Mike Duffy trial: Crown presents its final arguments
Published Monday, February 22, 2016 4:53AM EST
Last Updated Monday, February 22, 2016 11:27PM EST
In its closing arguments in Mike Duffy’s trial, the Crown attacked the senator’s credibility, saying his actions were dishonest and corrupt.
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Ten months after Duffy’s criminal trial began, Crown prosecutor Mark Holmes told the court Monday he would not speak orally about Duffy’s Ottawa living expenses or Duffy’s travel expenses, saying he would leave that to his written submissions.
Instead, he focused on what he called the “slush fund” that Duffy set up with his friend Gerald Donohue to pay for services that the Senate would not cover, including such things as makeup for photo shoots and personal training sessions.
“I don’t want to be provocative (in using the term ‘slush fund’), but that’s what it is,” Holmes told the court.
Holmes also questioned Duffy’s credibility, saying that while it’s up to the court to decide whether Duffy’s testimony was credible, the court should consider Duffy’s demeanor throughout his eight days on the stand.
“Did he listen?” Holmes asked, or did it seem like he had “an agenda of his own?”
“Did it seem like he was making it up as we were going along?” Holmes asked the court to consider
Crown lawyer Jason Neubauer also accused Duffy's defence team of embracing inaccuracies as a way deferring blame. Neubauer said what ultimately counts is that Duffy accepted $90,000 from Nigel Wright, former prime minister Stephen Harper's chief of staff, to allegedly cover his questionable expenses.
"This is not a real defence," said Neubauer.
He added that it has been established beyond a reasonable doubt that Duffy accepted the money, and all of the context leading up to that doesn't absolve him of responsibility.
Neubauer said Duffy made no attempt to seek permission from his superiors in the Senate prior to his acceptance of the funds.
Duffy's testimony in court that he didn't know the money came from Wright points to the fact that he didn't want to be beholden to anyone and he displayed a "willful blindness," Neubauer alleged.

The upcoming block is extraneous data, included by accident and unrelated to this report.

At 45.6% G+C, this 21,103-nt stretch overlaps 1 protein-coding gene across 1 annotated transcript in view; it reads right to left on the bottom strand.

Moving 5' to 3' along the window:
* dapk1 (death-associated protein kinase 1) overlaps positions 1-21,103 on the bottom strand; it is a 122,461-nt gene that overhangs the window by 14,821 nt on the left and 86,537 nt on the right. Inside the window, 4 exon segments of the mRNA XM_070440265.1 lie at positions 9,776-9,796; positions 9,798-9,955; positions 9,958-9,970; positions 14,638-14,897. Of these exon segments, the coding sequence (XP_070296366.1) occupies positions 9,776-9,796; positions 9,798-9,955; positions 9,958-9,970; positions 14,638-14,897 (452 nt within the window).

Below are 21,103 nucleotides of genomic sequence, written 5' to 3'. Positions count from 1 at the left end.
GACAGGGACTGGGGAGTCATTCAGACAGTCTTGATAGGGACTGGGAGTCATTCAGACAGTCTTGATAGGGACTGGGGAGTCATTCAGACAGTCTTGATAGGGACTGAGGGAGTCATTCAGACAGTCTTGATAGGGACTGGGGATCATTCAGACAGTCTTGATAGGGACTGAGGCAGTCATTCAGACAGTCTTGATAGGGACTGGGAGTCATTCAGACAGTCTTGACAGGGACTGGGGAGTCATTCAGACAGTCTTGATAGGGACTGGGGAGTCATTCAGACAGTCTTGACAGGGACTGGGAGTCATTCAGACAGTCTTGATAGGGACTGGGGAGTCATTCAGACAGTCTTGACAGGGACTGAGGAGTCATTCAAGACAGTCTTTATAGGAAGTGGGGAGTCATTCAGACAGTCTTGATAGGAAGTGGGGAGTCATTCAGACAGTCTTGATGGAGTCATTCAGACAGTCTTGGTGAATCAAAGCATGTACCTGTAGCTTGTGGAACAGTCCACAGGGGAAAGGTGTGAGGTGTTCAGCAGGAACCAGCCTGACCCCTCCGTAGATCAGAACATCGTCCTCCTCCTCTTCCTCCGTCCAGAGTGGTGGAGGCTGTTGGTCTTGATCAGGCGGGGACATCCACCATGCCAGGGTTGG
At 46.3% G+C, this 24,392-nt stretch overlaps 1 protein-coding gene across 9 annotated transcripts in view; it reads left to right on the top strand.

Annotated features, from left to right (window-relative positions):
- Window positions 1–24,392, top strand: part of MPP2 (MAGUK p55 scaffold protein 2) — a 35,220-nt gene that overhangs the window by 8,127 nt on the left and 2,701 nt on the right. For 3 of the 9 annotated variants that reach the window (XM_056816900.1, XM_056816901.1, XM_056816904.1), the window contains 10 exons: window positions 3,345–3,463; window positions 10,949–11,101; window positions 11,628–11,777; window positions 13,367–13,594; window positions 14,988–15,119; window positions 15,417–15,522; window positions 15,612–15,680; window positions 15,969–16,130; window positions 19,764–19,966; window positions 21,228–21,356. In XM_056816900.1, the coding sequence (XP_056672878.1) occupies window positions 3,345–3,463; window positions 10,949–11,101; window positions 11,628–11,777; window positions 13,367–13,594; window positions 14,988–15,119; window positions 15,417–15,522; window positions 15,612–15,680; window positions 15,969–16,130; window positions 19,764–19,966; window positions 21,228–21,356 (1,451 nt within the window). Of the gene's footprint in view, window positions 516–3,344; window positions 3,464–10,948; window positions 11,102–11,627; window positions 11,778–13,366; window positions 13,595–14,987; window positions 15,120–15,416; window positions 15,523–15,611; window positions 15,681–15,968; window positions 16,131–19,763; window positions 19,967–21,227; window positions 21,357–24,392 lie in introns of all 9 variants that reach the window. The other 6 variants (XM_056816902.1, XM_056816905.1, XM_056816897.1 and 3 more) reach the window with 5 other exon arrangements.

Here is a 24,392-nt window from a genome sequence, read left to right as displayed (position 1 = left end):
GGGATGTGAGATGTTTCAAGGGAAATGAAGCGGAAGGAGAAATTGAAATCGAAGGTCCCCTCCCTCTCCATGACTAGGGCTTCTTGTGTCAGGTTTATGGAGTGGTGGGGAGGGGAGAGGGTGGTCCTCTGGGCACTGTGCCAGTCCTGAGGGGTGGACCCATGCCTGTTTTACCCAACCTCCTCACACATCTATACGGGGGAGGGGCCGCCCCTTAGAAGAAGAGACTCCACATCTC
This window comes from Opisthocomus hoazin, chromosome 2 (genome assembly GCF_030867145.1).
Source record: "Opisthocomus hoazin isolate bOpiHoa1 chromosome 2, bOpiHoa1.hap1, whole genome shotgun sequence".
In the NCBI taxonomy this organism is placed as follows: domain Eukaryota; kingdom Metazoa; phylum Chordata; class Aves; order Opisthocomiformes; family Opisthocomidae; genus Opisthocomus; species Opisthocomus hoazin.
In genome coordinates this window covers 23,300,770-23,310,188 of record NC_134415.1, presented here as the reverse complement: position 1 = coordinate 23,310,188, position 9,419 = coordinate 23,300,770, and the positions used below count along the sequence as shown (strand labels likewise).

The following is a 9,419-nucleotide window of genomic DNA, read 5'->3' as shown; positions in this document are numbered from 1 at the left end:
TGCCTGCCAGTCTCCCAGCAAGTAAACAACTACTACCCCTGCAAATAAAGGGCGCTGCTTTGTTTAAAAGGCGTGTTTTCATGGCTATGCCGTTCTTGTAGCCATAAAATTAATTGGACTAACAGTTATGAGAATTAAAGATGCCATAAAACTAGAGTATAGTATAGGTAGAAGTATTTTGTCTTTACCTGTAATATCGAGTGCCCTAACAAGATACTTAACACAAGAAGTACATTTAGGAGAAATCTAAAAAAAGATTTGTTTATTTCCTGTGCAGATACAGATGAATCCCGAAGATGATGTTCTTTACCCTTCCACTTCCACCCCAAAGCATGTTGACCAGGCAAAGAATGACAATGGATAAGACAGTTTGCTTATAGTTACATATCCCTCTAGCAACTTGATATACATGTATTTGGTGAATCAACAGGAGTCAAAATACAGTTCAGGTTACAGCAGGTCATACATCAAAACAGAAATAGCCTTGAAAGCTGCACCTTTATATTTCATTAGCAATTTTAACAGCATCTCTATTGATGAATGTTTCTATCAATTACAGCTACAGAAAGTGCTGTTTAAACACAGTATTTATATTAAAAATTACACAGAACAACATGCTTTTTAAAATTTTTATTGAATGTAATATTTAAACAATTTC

He added that the former senator was also inconsistent, pointing to a draft letter to the Senate Ethics Officer, written by a lawyer on Duffy's behalf, which Neubauer said made it clear he knew the money was from Wright.
Neubauer also said Duffy's actions clearly weren't done for the public good, but rather for dishonest and corrupt ends.
Duffy's intention was to thwart any investigation of his own criminality, and did so by covering up the true source of the money, Neubauer told the court.
Justice Charles Vaillancourt has already heard more than 60 days of testimony in a trial that was expected to last only eight weeks.
Members of Harper's staff testified, as did forensic accountants and other senators. Duffy himself took the stand for eight days and was the defence's only witness.
Two weeks have been set aside for the final oral arguments, though it is unlikely to take that long. Vaillancourt asked the Crown and Duffy’s defence lawyer, Donald Bayne, in December that they present their submissions in writing first, in hopes they would “focus” their final arguments so that the full two weeks would not be needed.
Bayne spoke to the court briefly on Monday. He said he didn't receive the Crown's written arguments until last Friday and its casebook on Monday morning.
Bayne also said the Crown has simplified and mischaracterized the evidence.
He is expected to complete his submission on Tuesday.
It is not clear when Vaillancourt will have his verdict ready, but it will likely be several months.
Duffy, 69, is currently on a paid leave of absence from the Senate. He was previously suspended, along with fellow senators Pamela Wallin and Patrick Brazeau. All three suspensions were lifted when Parliament was dissolved last summer, although Duffy and Brazeau have not had their office resource budgets reinstated.
He faces 31 charges of fraud, breach of trust and bribery related to questionable expense claims. He has pleaded not guilty to all charges.
If Duffy is acquitted of all the charges, he can return to his job with full salary and office resources.
If he is found guilty of any of the charges, he will be suspended from the Senate. After all his appeals are exhausted, Duffy’s fellow senators would decide whether to permanently expel him from the upper chamber.
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